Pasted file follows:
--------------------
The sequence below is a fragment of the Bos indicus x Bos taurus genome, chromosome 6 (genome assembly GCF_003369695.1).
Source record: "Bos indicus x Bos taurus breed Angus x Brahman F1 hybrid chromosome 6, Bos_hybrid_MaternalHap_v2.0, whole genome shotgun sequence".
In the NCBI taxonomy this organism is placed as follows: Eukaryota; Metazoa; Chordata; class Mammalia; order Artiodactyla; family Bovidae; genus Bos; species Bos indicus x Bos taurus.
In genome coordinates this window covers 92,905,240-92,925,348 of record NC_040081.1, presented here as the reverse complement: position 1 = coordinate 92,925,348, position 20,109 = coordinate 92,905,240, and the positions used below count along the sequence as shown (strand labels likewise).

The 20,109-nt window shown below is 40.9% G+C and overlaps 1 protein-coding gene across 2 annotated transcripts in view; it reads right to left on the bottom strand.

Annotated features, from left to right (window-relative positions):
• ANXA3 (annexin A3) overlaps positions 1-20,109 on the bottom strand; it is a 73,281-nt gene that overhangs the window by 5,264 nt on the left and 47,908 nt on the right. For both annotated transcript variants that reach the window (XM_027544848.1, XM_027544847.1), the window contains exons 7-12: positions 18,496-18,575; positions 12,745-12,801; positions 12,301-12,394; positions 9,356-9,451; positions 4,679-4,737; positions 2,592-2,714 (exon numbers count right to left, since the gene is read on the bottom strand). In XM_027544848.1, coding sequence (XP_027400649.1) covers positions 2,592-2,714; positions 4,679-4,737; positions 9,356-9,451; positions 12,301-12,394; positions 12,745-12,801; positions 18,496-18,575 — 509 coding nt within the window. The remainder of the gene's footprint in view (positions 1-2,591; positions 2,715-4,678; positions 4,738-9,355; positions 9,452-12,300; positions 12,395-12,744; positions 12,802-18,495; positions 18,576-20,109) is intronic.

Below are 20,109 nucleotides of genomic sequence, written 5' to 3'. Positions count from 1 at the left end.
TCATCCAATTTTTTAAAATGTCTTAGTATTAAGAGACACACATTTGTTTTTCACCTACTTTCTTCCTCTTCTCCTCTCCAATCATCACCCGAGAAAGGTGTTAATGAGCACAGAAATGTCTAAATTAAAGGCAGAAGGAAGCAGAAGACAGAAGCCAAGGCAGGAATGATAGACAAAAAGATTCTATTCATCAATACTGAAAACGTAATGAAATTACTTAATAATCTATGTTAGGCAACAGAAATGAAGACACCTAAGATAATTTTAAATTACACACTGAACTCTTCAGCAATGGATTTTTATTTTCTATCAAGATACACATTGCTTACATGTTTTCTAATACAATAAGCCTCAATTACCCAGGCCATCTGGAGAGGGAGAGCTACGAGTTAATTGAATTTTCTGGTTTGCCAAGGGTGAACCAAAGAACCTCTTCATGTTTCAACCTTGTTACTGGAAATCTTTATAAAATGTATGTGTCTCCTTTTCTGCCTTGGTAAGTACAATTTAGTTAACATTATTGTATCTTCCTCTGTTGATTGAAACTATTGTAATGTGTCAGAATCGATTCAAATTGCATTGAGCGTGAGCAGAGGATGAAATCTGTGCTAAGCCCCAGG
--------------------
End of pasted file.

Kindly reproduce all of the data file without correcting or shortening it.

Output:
The sequence below is a fragment of the Bos indicus x Bos taurus genome, chromosome 6 (genome assembly GCF_003369695.1).
Source record: "Bos indicus x Bos taurus breed Angus x Brahman F1 hybrid chromosome 6, Bos_hybrid_MaternalHap_v2.0, whole genome shotgun sequence".
In the NCBI taxonomy this organism is placed as follows: Eukaryota; Metazoa; Chordata; class Mammalia; order Artiodactyla; family Bovidae; genus Bos; species Bos indicus x Bos taurus.
In genome coordinates this window covers 92,905,240-92,925,348 of record NC_040081.1, presented here as the reverse complement: position 1 = coordinate 92,925,348, position 20,109 = coordinate 92,905,240, and the positions used below count along the sequence as shown (strand labels likewise).

The 20,109-nt window shown below is 40.9% G+C and overlaps 1 protein-coding gene across 2 annotated transcripts in view; it reads right to left on the bottom strand.

Annotated features, from left to right (window-relative positions):
• ANXA3 (annexin A3) overlaps positions 1-20,109 on the bottom strand; it is a 73,281-nt gene that overhangs the window by 5,264 nt on the left and 47,908 nt on the right. For both annotated transcript variants that reach the window (XM_027544848.1, XM_027544847.1), the window contains exons 7-12: positions 18,496-18,575; positions 12,745-12,801; positions 12,301-12,394; positions 9,356-9,451; positions 4,679-4,737; positions 2,592-2,714 (exon numbers count right to left, since the gene is read on the bottom strand). In XM_027544848.1, coding sequence (XP_027400649.1) covers positions 2,592-2,714; positions 4,679-4,737; positions 9,356-9,451; positions 12,301-12,394; positions 12,745-12,801; positions 18,496-18,575 — 509 coding nt within the window. The remainder of the gene's footprint in view (positions 1-2,591; positions 2,715-4,678; positions 4,738-9,355; positions 9,452-12,300; positions 12,395-12,744; positions 12,802-18,495; positions 18,576-20,109) is intronic.

Below are 20,109 nucleotides of genomic sequence, written 5' to 3'. Positions count from 1 at the left end.
TCATCCAATTTTTTAAAATGTCTTAGTATTAAGAGACACACATTTGTTTTTCACCTACTTTCTTCCTCTTCTCCTCTCCAATCATCACCCGAGAAAGGTGTTAATGAGCACAGAAATGTCTAAATTAAAGGCAGAAGGAAGCAGAAGACAGAAGCCAAGGCAGGAATGATAGACAAAAAGATTCTATTCATCAATACTGAAAACGTAATGAAATTACTTAATAATCTATGTTAGGCAACAGAAATGAAGACACCTAAGATAATTTTAAATTACACACTGAACTCTTCAGCAATGGATTTTTATTTTCTATCAAGATACACATTGCTTACATGTTTTCTAATACAATAAGCCTCAATTACCCAGGCCATCTGGAGAGGGAGAGCTACGAGTTAATTGAATTTTCTGGTTTGCCAAGGGTGAACCAAAGAACCTCTTCATGTTTCAACCTTGTTACTGGAAATCTTTATAAAATGTATGTGTCTCCTTTTCTGCCTTGGTAAGTACAATTTAGTTAACATTATTGTATCTTCCTCTGTTGATTGAAACTATTGTAATGTGTCAGAATCGATTCAAATTGCATTGAGCGTGAGCAGAGGATGAAATCTGTGCTAAGCCCCAGG